A contract is a legally binding agreement between two parties. Its purpose is to outline the responsibilities and obligations of each party. A contract is utilized in various legal situations including real estate transactions, employment agreements and business deals. Creating a contract requires several necessary elements. Each step involved in creating a contract ensures the rights of all parties are protected.
The first step in creating a contract is to have intent. Intent is the desire between two or more parties to enter into an agreement with one another. For example, two friends who intend on going into business with each other sign a partnership agreement to legalize the business relationship.
Once two parties set the intention to enter into a contract, one party must make an offer to the other to perform a duty or provide a service. For instance, a buyer makes an offer to a seller to purchase a home. It is important to note that although one party makes an offer, a contract cannot exist until the other party accepts the offer.
When an offer is made, it does not extend indefinitely. When creating a contract, the offering party must stipulate how long the offer will remain valid and how long the other party has to accept the offer.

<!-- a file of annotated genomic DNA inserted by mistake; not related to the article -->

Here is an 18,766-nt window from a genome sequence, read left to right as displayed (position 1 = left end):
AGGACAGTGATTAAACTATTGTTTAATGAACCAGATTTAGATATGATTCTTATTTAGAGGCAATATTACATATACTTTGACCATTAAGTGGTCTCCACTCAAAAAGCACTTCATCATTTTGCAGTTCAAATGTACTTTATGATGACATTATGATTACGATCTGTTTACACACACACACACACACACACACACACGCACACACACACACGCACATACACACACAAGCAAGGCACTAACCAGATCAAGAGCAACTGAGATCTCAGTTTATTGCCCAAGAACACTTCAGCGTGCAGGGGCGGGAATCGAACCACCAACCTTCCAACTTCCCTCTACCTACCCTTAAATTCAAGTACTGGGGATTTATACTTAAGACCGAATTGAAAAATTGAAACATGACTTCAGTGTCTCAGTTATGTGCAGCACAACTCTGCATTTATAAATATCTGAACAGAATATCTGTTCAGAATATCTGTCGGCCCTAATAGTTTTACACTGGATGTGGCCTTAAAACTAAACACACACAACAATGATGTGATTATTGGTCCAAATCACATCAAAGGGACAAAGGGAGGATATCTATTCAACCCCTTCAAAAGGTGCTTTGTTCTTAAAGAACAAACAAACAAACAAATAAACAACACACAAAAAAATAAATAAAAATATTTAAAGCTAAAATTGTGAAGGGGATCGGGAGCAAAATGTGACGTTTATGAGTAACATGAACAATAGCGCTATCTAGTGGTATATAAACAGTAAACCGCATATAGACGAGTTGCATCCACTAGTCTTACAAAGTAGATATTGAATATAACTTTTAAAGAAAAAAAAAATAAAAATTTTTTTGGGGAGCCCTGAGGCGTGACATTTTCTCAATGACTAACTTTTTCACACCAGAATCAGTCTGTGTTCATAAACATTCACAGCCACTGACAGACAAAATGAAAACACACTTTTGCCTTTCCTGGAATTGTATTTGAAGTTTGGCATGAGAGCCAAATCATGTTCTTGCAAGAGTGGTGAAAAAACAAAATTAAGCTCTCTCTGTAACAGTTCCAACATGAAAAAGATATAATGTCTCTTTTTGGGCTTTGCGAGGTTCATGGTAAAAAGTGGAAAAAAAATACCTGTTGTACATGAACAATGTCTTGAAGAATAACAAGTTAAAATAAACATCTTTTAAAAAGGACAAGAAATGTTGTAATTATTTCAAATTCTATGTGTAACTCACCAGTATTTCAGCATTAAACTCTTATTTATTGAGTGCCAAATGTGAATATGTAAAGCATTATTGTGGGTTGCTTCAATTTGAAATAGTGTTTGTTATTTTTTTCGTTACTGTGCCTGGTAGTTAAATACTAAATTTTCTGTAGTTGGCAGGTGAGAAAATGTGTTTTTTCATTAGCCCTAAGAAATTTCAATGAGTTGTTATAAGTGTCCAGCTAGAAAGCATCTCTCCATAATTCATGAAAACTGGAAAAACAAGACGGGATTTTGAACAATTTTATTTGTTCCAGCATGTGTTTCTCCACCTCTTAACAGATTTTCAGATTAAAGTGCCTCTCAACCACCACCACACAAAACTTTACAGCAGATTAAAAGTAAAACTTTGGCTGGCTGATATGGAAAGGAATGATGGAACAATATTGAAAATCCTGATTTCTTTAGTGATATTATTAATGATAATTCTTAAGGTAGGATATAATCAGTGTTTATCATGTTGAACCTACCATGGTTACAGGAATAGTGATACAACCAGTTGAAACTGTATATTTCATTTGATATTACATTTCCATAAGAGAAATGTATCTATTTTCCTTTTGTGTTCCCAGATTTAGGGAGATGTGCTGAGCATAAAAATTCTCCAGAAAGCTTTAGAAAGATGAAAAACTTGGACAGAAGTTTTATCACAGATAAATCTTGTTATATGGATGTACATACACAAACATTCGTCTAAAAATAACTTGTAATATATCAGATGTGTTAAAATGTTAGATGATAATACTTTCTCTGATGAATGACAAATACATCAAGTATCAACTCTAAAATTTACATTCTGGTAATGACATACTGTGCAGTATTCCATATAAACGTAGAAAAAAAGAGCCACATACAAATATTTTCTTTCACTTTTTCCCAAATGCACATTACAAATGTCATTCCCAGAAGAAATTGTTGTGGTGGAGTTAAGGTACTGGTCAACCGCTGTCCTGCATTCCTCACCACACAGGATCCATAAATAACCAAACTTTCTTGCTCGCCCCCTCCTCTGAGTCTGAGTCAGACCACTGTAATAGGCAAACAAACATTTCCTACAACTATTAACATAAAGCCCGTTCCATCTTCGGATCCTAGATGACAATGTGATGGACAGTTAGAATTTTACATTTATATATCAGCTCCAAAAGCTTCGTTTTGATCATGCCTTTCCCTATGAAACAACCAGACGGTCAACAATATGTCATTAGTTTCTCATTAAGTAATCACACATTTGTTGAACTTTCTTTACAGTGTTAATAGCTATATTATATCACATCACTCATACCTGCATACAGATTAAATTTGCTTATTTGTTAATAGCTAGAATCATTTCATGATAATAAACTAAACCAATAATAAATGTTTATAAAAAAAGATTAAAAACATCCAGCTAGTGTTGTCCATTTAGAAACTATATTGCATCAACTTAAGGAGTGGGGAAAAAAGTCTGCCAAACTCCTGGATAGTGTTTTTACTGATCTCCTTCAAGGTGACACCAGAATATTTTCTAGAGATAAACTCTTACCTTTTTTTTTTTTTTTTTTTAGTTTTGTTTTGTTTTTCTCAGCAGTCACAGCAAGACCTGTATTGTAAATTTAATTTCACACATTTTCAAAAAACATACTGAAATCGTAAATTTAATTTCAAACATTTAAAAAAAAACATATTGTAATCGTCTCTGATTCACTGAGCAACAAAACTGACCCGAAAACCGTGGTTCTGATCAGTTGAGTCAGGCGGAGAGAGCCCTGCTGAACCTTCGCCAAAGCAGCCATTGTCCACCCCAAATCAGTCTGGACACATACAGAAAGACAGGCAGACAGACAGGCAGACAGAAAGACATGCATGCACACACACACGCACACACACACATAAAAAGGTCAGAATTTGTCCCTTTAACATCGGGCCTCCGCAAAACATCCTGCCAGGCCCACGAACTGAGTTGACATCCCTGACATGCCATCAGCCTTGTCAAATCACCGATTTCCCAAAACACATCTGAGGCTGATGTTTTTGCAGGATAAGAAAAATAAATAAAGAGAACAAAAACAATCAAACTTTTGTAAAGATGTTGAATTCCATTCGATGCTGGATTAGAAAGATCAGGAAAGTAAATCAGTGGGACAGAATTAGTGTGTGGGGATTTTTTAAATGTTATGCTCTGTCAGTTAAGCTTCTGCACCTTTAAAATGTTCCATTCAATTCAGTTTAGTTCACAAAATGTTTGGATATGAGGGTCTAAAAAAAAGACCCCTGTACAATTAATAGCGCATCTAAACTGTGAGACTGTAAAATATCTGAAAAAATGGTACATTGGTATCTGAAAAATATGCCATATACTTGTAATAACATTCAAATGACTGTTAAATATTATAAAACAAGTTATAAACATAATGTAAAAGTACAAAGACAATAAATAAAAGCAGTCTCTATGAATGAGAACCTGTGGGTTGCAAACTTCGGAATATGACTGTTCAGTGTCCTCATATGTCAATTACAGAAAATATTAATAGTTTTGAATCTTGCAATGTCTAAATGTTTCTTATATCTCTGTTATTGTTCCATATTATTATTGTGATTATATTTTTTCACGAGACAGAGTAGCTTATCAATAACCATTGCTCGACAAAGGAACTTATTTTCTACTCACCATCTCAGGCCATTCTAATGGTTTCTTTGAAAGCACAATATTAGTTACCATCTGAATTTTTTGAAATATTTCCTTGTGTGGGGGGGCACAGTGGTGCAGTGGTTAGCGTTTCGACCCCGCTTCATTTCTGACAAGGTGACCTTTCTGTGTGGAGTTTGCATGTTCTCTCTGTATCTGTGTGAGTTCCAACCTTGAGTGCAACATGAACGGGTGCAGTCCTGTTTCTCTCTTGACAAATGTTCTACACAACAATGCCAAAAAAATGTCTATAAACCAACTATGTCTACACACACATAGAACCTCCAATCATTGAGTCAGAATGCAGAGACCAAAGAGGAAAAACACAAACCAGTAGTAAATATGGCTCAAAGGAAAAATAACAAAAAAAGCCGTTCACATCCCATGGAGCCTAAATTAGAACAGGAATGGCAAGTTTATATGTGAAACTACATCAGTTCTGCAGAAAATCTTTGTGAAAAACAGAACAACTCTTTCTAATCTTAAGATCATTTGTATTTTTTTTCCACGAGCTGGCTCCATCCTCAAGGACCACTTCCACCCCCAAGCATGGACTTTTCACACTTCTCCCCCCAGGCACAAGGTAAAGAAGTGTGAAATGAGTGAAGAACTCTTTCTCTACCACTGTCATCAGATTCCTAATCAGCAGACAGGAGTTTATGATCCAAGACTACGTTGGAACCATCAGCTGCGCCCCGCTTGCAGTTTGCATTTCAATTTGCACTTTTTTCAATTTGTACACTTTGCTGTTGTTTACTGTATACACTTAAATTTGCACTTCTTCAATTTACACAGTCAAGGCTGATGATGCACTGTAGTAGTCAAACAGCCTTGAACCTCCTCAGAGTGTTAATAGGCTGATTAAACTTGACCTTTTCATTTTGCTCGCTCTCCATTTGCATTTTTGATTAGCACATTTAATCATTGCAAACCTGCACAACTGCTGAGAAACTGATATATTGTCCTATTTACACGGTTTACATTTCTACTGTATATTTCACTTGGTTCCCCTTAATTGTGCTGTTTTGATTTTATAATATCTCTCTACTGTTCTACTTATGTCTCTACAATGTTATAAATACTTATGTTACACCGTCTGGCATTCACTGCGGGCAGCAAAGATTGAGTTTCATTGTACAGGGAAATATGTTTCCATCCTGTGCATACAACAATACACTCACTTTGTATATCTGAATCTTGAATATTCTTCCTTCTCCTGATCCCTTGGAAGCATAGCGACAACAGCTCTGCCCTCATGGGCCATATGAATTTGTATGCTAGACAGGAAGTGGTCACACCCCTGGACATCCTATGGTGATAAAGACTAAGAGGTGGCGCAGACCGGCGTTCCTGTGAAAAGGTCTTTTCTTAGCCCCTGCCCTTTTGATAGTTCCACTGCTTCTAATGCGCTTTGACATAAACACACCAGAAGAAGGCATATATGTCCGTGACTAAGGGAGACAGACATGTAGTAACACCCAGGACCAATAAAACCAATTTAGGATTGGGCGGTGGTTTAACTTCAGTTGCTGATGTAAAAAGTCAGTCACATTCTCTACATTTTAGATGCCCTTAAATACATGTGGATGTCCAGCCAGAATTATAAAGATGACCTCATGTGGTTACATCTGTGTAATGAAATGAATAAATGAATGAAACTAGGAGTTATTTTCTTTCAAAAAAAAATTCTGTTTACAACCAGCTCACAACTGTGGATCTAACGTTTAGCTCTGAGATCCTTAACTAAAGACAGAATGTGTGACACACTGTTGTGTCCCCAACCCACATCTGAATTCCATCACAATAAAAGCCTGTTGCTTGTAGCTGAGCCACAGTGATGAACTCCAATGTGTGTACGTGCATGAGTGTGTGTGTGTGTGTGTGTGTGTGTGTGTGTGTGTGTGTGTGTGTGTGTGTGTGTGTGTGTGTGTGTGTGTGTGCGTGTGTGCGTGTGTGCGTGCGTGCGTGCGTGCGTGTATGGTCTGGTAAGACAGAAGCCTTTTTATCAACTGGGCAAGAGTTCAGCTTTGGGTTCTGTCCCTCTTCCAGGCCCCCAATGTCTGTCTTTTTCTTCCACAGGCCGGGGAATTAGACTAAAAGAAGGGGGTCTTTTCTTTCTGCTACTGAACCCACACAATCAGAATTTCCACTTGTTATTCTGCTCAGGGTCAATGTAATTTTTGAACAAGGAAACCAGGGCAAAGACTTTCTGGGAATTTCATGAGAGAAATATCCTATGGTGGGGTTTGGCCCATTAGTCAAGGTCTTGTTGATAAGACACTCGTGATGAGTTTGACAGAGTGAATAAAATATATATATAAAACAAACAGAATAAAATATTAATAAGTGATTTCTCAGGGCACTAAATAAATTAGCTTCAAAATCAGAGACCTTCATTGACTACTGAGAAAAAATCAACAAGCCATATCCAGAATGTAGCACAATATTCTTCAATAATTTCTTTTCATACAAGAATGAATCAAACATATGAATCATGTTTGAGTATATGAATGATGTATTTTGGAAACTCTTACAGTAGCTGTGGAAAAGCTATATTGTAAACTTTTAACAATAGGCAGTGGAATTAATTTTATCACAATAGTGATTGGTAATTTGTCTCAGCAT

To create a contract, the document or agreement must describe the obligations of each party. In other words, the contract must define the duties one party is obligated to perform and how long he has to perform them.
Representations must exist in a valid contract. A representation is a statement of truth regarding the subject matter of the contract. For example, an individual selling a vehicle to another party "represents" that he is the rightful owner and has the legal authority to sell the vehicle to the buyer.
Consideration must exist to create a contract. Consideration is what one party receives from the other party once the obligations of the contract are fulfilled. Consideration can be in the form of money, products, services, expertise or anything that is considered of value.
If disputes arise between the parties, the contract should include how each party will resolve the dispute. Many contracts include an arbitration clause which stipulates that each party must utilize arbitration, instead of litigation, to settle a dispute.
The final and perhaps most important step in creating a contract is acceptance. A contract is only valid if the accepting party agrees to its provisions. A party can accept a contract verbally or in writing depending on the nature of the contract. If entering into an oral contract, each party must verbally agree to the terms for a legally binding contract to exist. With a written contract, each party must sign a document to ensure acceptance of the terms.
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